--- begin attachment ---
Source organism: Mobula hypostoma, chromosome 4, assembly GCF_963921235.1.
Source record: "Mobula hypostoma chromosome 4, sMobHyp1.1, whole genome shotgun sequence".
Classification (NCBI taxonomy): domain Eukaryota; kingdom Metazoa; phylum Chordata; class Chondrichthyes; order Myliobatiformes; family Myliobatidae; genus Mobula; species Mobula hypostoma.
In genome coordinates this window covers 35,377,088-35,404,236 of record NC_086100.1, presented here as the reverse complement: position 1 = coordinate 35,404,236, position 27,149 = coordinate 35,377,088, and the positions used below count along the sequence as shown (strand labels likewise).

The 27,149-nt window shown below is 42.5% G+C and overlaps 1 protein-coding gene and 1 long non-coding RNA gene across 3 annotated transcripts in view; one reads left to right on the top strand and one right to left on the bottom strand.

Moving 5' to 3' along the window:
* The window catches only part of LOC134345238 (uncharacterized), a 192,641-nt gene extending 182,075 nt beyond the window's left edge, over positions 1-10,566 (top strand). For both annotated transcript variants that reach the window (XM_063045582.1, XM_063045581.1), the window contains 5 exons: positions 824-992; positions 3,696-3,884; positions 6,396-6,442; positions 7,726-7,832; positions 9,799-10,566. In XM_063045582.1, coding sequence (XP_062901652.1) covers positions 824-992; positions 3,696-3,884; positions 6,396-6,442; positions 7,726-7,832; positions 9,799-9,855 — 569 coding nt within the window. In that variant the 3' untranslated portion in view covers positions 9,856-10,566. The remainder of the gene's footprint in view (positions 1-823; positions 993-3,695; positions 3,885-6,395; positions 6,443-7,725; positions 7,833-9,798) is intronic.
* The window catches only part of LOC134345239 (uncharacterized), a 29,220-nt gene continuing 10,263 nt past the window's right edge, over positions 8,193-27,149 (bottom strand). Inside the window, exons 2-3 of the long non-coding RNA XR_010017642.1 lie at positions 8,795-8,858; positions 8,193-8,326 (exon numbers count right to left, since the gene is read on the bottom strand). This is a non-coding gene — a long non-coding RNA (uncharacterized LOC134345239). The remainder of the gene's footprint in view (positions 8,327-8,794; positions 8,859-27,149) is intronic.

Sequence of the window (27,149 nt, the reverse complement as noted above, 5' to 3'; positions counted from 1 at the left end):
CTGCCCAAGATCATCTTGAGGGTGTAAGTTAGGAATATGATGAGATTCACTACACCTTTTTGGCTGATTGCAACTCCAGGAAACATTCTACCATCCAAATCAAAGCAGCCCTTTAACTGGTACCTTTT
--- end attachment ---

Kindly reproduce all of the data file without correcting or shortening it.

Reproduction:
Source organism: Mobula hypostoma, chromosome 4, assembly GCF_963921235.1.
Source record: "Mobula hypostoma chromosome 4, sMobHyp1.1, whole genome shotgun sequence".
Classification (NCBI taxonomy): domain Eukaryota; kingdom Metazoa; phylum Chordata; class Chondrichthyes; order Myliobatiformes; family Myliobatidae; genus Mobula; species Mobula hypostoma.
In genome coordinates this window covers 35,377,088-35,404,236 of record NC_086100.1, presented here as the reverse complement: position 1 = coordinate 35,404,236, position 27,149 = coordinate 35,377,088, and the positions used below count along the sequence as shown (strand labels likewise).

The 27,149-nt window shown below is 42.5% G+C and overlaps 1 protein-coding gene and 1 long non-coding RNA gene across 3 annotated transcripts in view; one reads left to right on the top strand and one right to left on the bottom strand.

Moving 5' to 3' along the window:
* The window catches only part of LOC134345238 (uncharacterized), a 192,641-nt gene extending 182,075 nt beyond the window's left edge, over positions 1-10,566 (top strand). For both annotated transcript variants that reach the window (XM_063045582.1, XM_063045581.1), the window contains 5 exons: positions 824-992; positions 3,696-3,884; positions 6,396-6,442; positions 7,726-7,832; positions 9,799-10,566. In XM_063045582.1, coding sequence (XP_062901652.1) covers positions 824-992; positions 3,696-3,884; positions 6,396-6,442; positions 7,726-7,832; positions 9,799-9,855 — 569 coding nt within the window. In that variant the 3' untranslated portion in view covers positions 9,856-10,566. The remainder of the gene's footprint in view (positions 1-823; positions 993-3,695; positions 3,885-6,395; positions 6,443-7,725; positions 7,833-9,798) is intronic.
* The window catches only part of LOC134345239 (uncharacterized), a 29,220-nt gene continuing 10,263 nt past the window's right edge, over positions 8,193-27,149 (bottom strand). Inside the window, exons 2-3 of the long non-coding RNA XR_010017642.1 lie at positions 8,795-8,858; positions 8,193-8,326 (exon numbers count right to left, since the gene is read on the bottom strand). This is a non-coding gene — a long non-coding RNA (uncharacterized LOC134345239). The remainder of the gene's footprint in view (positions 8,327-8,794; positions 8,859-27,149) is intronic.

Sequence of the window (27,149 nt, the reverse complement as noted above, 5' to 3'; positions counted from 1 at the left end):
CTGCCCAAGATCATCTTGAGGGTGTAAGTTAGGAATATGATGAGATTCACTACACCTTTTTGGCTGATTGCAACTCCAGGAAACATTCTACCATCCAAATCAAAGCAGCCCTTTAACTGGTACCTTTT